Use of dietary supplements based on representative population samples in the United States

The first well-stratified statistical samples of the use of botanical supplements by the United States population are currently being conducted as part of the National Health and Nutrition Examination Survey (NHANES), which began in 1999, and includes questions on dietary supplement use. The other information on supplement use in the United States other than what is emerging from the NHANES, is garnered from market information and studies that have focused on specific populations.

The National Health and Nutrition Examination Survey (NHANES) and the Continuing Survey of Food Intakes by Individuals (CSFII) have traditionally been important sources for information on the relationship between health outcomes and dietary practices in the United States. These series of diet, nutrition and health surveys, which are managed by the federal government, utilize statistically driven samples of the diverse population of the United States. The data collected by these surveys prior to 1999 included questions on dietary supplements, but the focus was on vitamin and mineral supplements.

The NHANES is run from mobile health units that travel to specific locations throughout the country to reach the identified samples of the population. The data collected in each of the surveys prior to 1999 combined questionnaires with a series of measurements and samples on each individual that varied with the survey questions and government groups supporting the particular survey. In spring, 1999 the NHANES became a continuous survey that has the goal of visiting 15 locations and collecting data on 5,000 Americans each year (http://www.cdc.gov/nchs/nhanes.htm). As of January 2002, the NHANES merged with the CSFII and became the National Food and Nutrition Survey (NFNS). The goal of this new tool is to 'provide comprehensive information on health and nutrition characteristics of the US'. (http://www.cdc.gov/nchs/about/major/nhanes/current.htm). Since 1999 the NHANES has included questions about the use of supplements of plant origin and will provide a rich source of data to address health questions and their relationship to supplement intake.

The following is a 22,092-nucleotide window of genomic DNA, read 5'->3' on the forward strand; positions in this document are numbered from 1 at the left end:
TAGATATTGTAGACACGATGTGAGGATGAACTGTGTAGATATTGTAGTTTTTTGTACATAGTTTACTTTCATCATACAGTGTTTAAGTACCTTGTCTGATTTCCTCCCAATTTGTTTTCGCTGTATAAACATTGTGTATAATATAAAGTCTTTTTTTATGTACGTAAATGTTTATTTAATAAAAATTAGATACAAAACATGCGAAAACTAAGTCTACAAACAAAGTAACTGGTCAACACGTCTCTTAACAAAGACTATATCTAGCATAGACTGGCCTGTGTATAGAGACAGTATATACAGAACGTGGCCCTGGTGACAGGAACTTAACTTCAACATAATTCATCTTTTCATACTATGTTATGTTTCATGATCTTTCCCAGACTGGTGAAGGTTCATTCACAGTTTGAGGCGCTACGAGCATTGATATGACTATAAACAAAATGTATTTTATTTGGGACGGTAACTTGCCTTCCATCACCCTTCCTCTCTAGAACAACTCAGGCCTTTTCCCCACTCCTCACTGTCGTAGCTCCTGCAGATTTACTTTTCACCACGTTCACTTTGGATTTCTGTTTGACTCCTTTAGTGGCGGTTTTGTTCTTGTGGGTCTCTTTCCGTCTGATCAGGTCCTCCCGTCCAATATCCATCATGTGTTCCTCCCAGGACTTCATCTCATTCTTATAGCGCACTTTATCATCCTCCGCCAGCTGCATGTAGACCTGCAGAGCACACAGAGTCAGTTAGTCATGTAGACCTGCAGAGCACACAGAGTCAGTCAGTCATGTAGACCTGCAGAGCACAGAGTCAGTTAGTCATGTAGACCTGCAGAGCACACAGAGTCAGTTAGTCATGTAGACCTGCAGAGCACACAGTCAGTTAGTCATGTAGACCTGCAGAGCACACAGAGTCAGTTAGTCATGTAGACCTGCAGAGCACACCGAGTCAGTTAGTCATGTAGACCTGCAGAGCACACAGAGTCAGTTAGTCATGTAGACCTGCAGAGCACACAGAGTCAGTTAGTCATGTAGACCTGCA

Data from earlier national surveys provides information on Americans' use of vitamin and mineral supplements. For example, Slesinski and colleagues reviewed the data from the National Health Interview Surveys conducted in 1987 and 1992 to look at nutrient supplement use over the previous 12-month period. These authors found that the prevalence of supplement use remained unchanged between the two surveys.

Forty-six per cent of adults stated that they used vitamin and mineral supplements in the last year and 24 per cent reported regular use (Slesinski et al., 1995). Those who used nutrient supplements, as recorded by the 1992 survey, had overall diets that were lower in fat, higher in fibre and higher in specific vitamins and minerals than nonusers of supplements (Slesinski et al., 1996).

Data from the early NHANES (prior to 1999) similarly indicated that nutrient supplement users had a higher mean intake of nutrients from their diets, higher incomes and higher education levels than non-users (Koplan et al., 1986; Looker et al., 1998). In a survey that assessed the health habits of a representative sample of older residents in the state of Georgia, which included persons in their sixties and eighties, and 76 individuals over the age of 100, those who used nutrient supplements were more physically active and more consistently followed the United States Dietary Guidelines for Americans (Houston et al., 1997).